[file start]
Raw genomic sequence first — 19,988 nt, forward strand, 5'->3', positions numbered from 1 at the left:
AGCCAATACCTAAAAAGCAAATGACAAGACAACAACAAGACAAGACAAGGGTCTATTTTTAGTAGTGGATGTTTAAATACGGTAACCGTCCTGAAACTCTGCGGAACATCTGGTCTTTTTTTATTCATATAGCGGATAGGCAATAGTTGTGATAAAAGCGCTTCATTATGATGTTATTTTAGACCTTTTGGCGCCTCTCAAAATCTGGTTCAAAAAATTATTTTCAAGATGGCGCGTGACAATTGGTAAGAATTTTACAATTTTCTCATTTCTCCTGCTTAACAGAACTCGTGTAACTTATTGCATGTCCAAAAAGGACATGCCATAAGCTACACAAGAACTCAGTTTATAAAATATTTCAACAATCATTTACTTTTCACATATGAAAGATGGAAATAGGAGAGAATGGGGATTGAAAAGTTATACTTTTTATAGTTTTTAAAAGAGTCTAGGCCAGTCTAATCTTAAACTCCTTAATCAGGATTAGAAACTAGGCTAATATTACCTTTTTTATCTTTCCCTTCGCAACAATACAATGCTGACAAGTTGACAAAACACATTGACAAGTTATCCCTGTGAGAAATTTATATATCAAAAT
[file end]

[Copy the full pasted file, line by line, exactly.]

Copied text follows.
Raw genomic sequence first — 19,988 nt, forward strand, 5'->3', positions numbered from 1 at the left:
AGCCAATACCTAAAAAGCAAATGACAAGACAACAACAAGACAAGACAAGGGTCTATTTTTAGTAGTGGATGTTTAAATACGGTAACCGTCCTGAAACTCTGCGGAACATCTGGTCTTTTTTTATTCATATAGCGGATAGGCAATAGTTGTGATAAAAGCGCTTCATTATGATGTTATTTTAGACCTTTTGGCGCCTCTCAAAATCTGGTTCAAAAAATTATTTTCAAGATGGCGCGTGACAATTGGTAAGAATTTTACAATTTTCTCATTTCTCCTGCTTAACAGAACTCGTGTAACTTATTGCATGTCCAAAAAGGACATGCCATAAGCTACACAAGAACTCAGTTTATAAAATATTTCAACAATCATTTACTTTTCACATATGAAAGATGGAAATAGGAGAGAATGGGGATTGAAAAGTTATACTTTTTATAGTTTTTAAAAGAGTCTAGGCCAGTCTAATCTTAAACTCCTTAATCAGGATTAGAAACTAGGCTAATATTACCTTTTTTATCTTTCCCTTCGCAACAATACAATGCTGACAAGTTGACAAAACACATTGACAAGTTATCCCTGTGAGAAATTTATATATCAAAAT